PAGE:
Kelheim: Round out German day trip with visit to monument

The Befreiungshalle, or Liberation Hall, overlooks the old town of Kelheim.


By PETER JAEGER | STARS AND STRIPES Published: December 5, 2006

Tired and worn out from visiting Christmas markets in medieval Regensburg and busy Nuremberg?

Fed up with Glühwein and bratwursts and shoulder-to-shoulder shopping?

Try something different. Just 10 miles southwest of Regensburg is Kelheim, a picturesque town that offers a peaceful Bavarian Christmas setting. But its main attraction is a large hall that sits above the town and honors German tribes who joined in a huge battle to defeat an invasion led by French Emperor Napoleon Bonaparte.

The towerlike structure, called the Befreiungshalle, or Liberation Hall, was built between 1842 and 1863 by Bavarian King Ludwig I.

Its purpose is to honor fighters from several small German states who joined with troops from Britain, Russia, Spain, Portugal, Prussia, Austria and Sweden to defeat the French in the Napoleonic wars of 1813-15.

The major conflict was the Völkerschlacht — or Battle of the Nations — near Leipzig, Germany, in October 1813. The battle involved more than 500,000 troops, making it, according to some historians, the largest conflict in Europe before World War I.

In the end, there were 85,000 killed on both sides, and the defeated French were forced to retreat westward.

The Befreiungshalle towers above Kelheim and the Danube River valley. Its exterior is decorated with 18 female statues on columns, symbolizing the 18 German tribes.

Inside, the hall is overwhelming. The rotunda, 90 feet in diameter, is crowned by a cupola 150 feet high. Natural light from a round window in the roof illuminates the solemn monument.

Embedded in the floor, made of different colors and types of marble, is a message that declares, “Germans: Never forget why the freedom fight was necessary and why you were victorious.”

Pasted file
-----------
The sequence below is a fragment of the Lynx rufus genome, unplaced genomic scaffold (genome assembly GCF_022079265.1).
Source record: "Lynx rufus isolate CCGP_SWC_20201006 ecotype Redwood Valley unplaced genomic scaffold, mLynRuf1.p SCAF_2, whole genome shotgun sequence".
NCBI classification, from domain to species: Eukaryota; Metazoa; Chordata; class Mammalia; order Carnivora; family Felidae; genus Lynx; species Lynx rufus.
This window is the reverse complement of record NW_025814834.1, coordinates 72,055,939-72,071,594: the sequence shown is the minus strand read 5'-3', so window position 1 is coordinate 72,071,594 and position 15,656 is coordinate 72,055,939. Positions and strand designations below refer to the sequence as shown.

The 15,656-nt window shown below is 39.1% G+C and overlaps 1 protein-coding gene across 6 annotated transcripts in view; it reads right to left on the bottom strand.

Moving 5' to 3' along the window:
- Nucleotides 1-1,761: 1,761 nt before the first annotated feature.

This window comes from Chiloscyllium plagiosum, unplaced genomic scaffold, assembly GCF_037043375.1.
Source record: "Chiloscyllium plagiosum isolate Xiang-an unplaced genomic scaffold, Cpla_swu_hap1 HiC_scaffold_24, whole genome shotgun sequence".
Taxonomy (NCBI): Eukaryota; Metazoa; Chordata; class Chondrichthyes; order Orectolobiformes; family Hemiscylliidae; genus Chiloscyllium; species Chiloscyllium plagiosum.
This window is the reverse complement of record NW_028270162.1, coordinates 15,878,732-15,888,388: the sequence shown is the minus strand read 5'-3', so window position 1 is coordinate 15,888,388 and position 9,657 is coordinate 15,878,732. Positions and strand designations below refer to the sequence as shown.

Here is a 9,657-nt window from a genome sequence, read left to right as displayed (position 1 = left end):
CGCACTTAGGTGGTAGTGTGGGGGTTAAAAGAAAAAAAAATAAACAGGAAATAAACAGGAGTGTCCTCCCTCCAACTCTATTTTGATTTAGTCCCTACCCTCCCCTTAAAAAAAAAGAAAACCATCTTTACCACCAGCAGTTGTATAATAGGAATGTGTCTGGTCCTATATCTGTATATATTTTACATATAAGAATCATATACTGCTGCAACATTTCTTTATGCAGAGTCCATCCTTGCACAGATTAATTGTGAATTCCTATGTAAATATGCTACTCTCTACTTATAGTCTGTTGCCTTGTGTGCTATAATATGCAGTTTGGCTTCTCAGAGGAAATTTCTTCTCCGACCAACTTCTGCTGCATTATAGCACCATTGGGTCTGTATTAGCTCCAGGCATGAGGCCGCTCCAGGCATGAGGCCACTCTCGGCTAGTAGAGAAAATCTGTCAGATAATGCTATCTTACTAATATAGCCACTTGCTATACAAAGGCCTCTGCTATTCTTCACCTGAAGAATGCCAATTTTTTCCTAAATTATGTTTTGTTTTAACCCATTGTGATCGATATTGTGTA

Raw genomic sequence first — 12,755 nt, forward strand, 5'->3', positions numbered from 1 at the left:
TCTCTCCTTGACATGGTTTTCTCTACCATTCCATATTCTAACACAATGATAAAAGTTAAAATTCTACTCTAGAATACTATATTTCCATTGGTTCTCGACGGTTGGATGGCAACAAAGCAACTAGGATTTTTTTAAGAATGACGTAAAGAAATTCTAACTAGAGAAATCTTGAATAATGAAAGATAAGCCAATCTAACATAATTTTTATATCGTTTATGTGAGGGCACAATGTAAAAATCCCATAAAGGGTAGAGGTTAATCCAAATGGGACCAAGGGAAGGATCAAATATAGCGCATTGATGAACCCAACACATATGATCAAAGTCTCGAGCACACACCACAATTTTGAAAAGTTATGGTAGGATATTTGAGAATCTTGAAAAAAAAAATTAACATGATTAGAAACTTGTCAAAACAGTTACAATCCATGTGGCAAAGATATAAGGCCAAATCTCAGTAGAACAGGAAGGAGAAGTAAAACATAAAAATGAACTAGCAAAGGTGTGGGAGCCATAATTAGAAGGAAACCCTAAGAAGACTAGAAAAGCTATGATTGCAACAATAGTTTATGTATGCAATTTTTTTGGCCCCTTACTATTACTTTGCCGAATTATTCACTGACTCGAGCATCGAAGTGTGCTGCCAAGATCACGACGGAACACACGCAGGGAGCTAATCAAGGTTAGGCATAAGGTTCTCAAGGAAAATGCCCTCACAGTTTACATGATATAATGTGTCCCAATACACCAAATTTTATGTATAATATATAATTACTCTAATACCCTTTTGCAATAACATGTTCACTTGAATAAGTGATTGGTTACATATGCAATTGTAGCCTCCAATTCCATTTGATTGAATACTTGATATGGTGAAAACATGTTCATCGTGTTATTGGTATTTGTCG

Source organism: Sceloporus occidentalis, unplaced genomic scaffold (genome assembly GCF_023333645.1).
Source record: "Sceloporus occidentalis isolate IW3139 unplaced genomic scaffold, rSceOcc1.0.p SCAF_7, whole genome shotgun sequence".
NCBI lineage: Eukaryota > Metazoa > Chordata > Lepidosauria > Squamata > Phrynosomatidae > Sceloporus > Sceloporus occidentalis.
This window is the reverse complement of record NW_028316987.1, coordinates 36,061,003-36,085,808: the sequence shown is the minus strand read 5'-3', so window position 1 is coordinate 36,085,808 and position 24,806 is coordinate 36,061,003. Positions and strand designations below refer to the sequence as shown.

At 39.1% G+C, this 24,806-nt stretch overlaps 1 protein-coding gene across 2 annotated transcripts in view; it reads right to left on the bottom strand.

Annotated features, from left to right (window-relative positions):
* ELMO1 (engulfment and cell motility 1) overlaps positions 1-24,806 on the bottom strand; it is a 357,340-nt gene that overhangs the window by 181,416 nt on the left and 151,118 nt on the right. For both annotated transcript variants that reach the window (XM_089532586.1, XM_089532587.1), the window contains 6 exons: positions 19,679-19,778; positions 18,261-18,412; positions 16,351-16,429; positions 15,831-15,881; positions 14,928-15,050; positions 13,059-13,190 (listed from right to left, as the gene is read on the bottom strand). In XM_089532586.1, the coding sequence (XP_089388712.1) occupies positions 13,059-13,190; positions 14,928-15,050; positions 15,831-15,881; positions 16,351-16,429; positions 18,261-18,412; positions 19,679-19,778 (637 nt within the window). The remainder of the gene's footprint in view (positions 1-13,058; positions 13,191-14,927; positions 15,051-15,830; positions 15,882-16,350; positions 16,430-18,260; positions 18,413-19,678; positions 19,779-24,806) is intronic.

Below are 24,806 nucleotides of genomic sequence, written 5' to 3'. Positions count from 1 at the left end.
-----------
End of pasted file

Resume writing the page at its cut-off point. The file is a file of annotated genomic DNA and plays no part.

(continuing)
Around the interior wall are 34 tall victory goddesses carved out of white marble and holding bronze shields between them with the names of the main battles of the war. The statues symbolize the 34 Germanic states that emerged after the Napoleonic wars.

From an inside galleria high up near the cupola there are impressive views looking down on the hall’s interior.

From an outside gallery, there are views over the Danube and Kelheim — and on a clear day far beyond, to the surrounding lands that the tribes helped liberate.

On the QT

DIRECTIONS: To reach Kelheim and the Befreiungshalle from the west, take Autobahn 3 from Nuremberg to Regensburg. In Regensburg, switch to A93, direction Munich, and get off at Exit 45, Regensburg Süd, direction Kelheim. Follow B16 to Kelheim, about 12 miles, and then signs to Befreiungshalle. From the Grafenwöhr area, take A93 south to Regensburg and then B16.

TIMES: The Befreiungshalle is open 10 a.m. to 4 p.m. from November through March 14. The rest of the year it is open 9 a.m. to 6 p.m. It is closed on Shrove Tuesday and Dec. 24-25.

COSTS: Admission is 3 euros for adults; children younger than 18 get in free. Groups of more than 15 pay 2.50 euros each.

FOOD: A stylish cafeteria is in the building that also houses the monument’s ticket and information center. Kelheim has a wide variety of restaurants, many with Bavarian-style fare. The Weisses Brauhaus on Emil Ott Strasse has a friendly atmosphere, excellent German cooking and superb Bavarian beers.

INFORMATION: For the Befreiungshalle, call (+49) (0) 9441-682070 or e-mail befreiungshalle.kelheim@bsv.bayern.de, or visit the Kelheim page at www.schloesser.bayern.de.

— Peter Jaeger

Thirty-four marble maidens, symbolizing the German states, surround the rotunda of the Befreiungshalle, or Liberation Hall.

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